The election and investors
I’ve been a keen observer of the Canadian political scene for 45 years, dating all the way back to 1963 when I was named as Quebec correspondent for The Gazette of Montreal. During all that time, I cannot recall an election being called for more flimsy reasons than this one.
The Conservative government was not defeated in the House of Commons and, with a little skillful manoeuvring, probably could have remained in office until the fixed election date in October 2009. The Tories have no burning national issue that requires a stamp of approval from voters before it can be implemented. The only obvious reason for a vote now is that the Conservatives are ahead in the polls and see the possibility of a majority government. And they may be right.
Obviously, investor concerns are not going to determine the outcome of this vote. However, they may tip the balance for some individuals who don’t have strong commitments to a political party. So let’s take a look at some of the investment-related issues that are likely to surface in the next few weeks.
Income trusts. There is certainly some lingering resentment over the government’s decision to tax income trusts. As things now stand, the new tax will likely kill off the sector by the 2011 implementation date.
Shortly after Finance Minister Jim Flaherty announced the move, the Liberals put forward an alternative plan that would reduce the tax rate to 10% and make it refundable to Canadians. We haven’t heard much about that option since but it will probably be a talking point during the campaign, especially among seniors.
With Canadians more focused on macro issues like the economy, it’s doubtful that income trusts will be any more than a fringe topic in the debates to come. But it might tip just enough votes in close ridings to make a difference.
Capital gains. Most voters didn’t give a hoot about the Conservative promise in the last campaign to radically change the way in which capital gains are taxed in Canada. But those few who liked the plan had high hopes that the government would follow through.
In case you’ve forgotten (as many people have), the idea was to eliminate all taxes on capital gains as long as the money was reinvested within a specific time frame (six months was the target). Such a policy could potentially be worth tens or even hundreds of thousands of dollars in some cases. For example, a family cottage that had appreciated in value over many years could be sold and the money invested in securities without attracting any tax.
But once the Conservatives gained power, the green-eyeshade folks at Finance shredded the whole idea. It would cost far more than the Tories had estimated, they said, and would be a nightmare to administer. The program died with only a few squawks of protest and it’s unlikely we’ll hear much, if anything, about capital gains taxation from any of the parties in this election.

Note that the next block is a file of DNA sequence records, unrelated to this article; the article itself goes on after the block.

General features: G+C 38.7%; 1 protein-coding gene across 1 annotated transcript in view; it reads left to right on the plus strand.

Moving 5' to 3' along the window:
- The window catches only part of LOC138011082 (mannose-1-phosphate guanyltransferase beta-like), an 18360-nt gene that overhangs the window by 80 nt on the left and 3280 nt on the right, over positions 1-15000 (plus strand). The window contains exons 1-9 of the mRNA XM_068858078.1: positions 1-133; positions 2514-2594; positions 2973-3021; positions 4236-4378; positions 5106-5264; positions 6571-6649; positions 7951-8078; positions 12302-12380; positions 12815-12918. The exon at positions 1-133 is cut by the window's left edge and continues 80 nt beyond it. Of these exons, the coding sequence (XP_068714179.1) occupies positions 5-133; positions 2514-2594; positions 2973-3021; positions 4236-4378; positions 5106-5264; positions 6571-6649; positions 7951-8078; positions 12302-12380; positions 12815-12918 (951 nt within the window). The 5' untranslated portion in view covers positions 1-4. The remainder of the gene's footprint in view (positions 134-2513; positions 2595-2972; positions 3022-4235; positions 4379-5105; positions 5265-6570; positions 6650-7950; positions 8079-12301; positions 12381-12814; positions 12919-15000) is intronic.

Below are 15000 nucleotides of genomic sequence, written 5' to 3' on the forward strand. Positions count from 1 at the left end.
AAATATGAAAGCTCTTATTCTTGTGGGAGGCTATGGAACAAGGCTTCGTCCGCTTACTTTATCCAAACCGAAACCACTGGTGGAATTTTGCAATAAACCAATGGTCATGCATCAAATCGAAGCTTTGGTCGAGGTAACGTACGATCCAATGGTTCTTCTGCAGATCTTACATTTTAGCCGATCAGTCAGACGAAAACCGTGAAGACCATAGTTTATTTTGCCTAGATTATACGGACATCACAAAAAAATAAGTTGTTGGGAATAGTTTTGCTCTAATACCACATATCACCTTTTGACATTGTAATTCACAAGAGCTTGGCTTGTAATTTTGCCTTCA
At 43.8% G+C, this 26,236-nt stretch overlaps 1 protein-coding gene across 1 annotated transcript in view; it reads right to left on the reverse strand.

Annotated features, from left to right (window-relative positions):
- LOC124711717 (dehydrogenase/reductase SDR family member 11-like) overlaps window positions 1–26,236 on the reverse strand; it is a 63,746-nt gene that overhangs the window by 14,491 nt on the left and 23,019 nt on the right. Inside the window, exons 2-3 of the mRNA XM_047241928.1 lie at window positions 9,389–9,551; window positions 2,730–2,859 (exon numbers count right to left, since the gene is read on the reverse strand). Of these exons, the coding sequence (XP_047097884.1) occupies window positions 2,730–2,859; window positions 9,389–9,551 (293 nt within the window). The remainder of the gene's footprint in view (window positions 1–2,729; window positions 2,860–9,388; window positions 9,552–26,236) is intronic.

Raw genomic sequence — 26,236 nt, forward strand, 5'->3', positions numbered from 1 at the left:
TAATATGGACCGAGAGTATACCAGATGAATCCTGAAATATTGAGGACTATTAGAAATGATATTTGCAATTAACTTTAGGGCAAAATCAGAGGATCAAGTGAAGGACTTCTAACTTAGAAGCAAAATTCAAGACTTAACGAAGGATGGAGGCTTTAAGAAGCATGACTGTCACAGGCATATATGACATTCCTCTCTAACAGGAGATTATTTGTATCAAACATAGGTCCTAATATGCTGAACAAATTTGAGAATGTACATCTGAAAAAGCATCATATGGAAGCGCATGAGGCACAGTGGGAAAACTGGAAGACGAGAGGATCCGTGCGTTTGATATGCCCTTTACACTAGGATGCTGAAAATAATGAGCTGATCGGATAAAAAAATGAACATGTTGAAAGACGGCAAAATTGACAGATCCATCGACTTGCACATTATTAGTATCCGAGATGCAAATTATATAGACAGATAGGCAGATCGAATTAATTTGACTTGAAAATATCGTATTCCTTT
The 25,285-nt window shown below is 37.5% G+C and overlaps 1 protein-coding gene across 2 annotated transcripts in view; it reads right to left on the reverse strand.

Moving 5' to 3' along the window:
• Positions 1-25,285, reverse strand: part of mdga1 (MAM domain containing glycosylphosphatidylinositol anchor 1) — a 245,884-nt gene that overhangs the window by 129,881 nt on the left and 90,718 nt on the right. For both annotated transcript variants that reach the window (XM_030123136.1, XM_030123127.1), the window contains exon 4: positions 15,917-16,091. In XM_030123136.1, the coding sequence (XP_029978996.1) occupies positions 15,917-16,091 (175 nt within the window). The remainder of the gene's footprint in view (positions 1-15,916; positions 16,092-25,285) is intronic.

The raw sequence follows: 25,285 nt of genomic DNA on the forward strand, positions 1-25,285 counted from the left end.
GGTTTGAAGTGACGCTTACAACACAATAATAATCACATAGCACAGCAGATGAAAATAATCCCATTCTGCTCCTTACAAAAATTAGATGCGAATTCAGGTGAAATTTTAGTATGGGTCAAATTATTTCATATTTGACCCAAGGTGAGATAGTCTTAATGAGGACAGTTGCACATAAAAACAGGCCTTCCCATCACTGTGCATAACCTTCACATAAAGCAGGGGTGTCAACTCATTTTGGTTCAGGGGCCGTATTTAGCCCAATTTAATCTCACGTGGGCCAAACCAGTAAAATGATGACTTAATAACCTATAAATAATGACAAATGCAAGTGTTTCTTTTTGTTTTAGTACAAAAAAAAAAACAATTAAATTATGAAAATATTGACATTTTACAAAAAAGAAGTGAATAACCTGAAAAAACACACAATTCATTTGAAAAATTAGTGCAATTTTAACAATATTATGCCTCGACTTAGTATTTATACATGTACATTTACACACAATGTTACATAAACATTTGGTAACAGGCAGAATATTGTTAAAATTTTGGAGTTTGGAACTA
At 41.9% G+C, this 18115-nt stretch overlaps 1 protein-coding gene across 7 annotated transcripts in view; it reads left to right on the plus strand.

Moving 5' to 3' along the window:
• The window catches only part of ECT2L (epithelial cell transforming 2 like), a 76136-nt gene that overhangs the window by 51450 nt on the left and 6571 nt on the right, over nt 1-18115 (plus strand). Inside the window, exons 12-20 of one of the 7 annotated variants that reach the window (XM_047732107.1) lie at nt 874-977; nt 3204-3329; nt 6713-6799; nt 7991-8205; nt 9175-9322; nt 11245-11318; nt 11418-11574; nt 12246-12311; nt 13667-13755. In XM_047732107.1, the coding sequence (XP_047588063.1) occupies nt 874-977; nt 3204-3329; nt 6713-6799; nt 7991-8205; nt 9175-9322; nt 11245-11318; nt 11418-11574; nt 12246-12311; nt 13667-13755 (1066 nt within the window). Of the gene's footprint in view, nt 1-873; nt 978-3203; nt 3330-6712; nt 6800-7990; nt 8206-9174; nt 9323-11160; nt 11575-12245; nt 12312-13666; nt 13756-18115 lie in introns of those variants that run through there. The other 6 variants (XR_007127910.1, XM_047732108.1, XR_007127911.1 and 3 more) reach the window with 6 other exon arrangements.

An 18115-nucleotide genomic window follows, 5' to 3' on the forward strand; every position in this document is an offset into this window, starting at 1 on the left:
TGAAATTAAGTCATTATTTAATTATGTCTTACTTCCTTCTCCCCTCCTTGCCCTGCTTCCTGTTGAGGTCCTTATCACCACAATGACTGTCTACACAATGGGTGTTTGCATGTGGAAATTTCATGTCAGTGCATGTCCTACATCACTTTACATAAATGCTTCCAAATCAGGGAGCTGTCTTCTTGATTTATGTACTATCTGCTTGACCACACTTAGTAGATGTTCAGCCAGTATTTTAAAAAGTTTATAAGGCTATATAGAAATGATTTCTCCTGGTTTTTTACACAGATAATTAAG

TFSAs. The most imaginative and potentially the most rewarding investor initiative taken by the Harper government was the introduction of the tax-free savings account (TFSA). However, the Conservatives probably won’t get much credit for it on Election Day because the program isn’t in effect yet (it begins Jan. 1, 2009). So no one has actually benefitted from it yet.
In fact, there hasn’t really been much buzz about the program, which has the potential of being the most attractive government-sponsored savings plan since the introduction of RRSPs back in the days of John Diefenbaker. Things might be different if the election were taking place a year from now.
The stock market. The Conservative attacks on the Liberal Party’s controversial Green Shift started during the summer but the rhetoric is about to heat up. We’re going to hear a lot about the effect the policy could have on the price of gasoline, home heating, air fares, and everything else that is runs on petroleum-based products or is made from them. The Liberals will counter by stressing the importance of taking meaningful action on the global warming file and promising that for most people the cost of a carbon tax will be offset by reductions in personal income taxes.
What we probably won’t hear a lot about is the impact the Green Shift could have on the Canadian stock market. Quite simply, it would likely send the TSX into its deepest slump in years.
Energy stocks represent about 30% of the S&P/TSX Composite Index. When financials, the other pillar of the TSX, went into a slump as a result of the subprime mess, energy and materials stocks were just about all that kept the Index moving higher.
The impact of energy companies on the overall performance of the TSX is easy to see. When oil prices suddenly reversed course in July, the Composite Index went into a slide, losing about 1,500 points during the month. Last week, after Hurricane Gustuv turned out to be less destructive than had been feared, energy stocks fell more than 10% in three days, dragging the TSX to a loss of almost 1,000 points.
Imagine what the reaction of investors would be the morning after a Liberal victory, particularly if the improbable were to happen and they should gain a majority. The sell-off in the energy sector would be massive.
The hardest hit stocks would be those that are inter-listed in New York, such as EnCana, Petro-Canada, and Suncor. Not many Americans invest in Canada but those that do tend to have long memories. They haven’t forgotten the income trust tax or Alberta’s recent hike in oil and gas royalties. To many, the idea of a carbon tax would be just one more example of Canada’s “socialist” tendencies and a reason to dump our stocks.
I’m not suggesting this is a rational approach. But it’s the way things could play out.
Investor issues will not be centre stage in this campaign, although they could affect the outcome in a few seats. But once all the ballots are counted, we should watch closely to see how the markets react.